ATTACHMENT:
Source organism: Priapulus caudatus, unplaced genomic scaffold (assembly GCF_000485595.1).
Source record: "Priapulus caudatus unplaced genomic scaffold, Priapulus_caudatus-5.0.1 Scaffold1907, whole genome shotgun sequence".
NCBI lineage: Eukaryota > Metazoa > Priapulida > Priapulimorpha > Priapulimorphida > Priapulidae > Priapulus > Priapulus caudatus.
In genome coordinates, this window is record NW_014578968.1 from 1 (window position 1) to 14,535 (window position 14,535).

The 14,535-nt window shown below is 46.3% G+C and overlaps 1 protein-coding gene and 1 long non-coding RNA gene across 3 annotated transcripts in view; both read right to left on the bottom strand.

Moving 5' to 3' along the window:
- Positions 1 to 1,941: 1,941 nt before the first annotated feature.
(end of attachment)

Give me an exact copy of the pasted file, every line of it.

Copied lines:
Source organism: Priapulus caudatus, unplaced genomic scaffold (assembly GCF_000485595.1).
Source record: "Priapulus caudatus unplaced genomic scaffold, Priapulus_caudatus-5.0.1 Scaffold1907, whole genome shotgun sequence".
NCBI lineage: Eukaryota > Metazoa > Priapulida > Priapulimorpha > Priapulimorphida > Priapulidae > Priapulus > Priapulus caudatus.
In genome coordinates, this window is record NW_014578968.1 from 1 (window position 1) to 14,535 (window position 14,535).

The 14,535-nt window shown below is 46.3% G+C and overlaps 1 protein-coding gene and 1 long non-coding RNA gene across 3 annotated transcripts in view; both read right to left on the bottom strand.

Moving 5' to 3' along the window:
- Positions 1 to 1,941: 1,941 nt before the first annotated feature.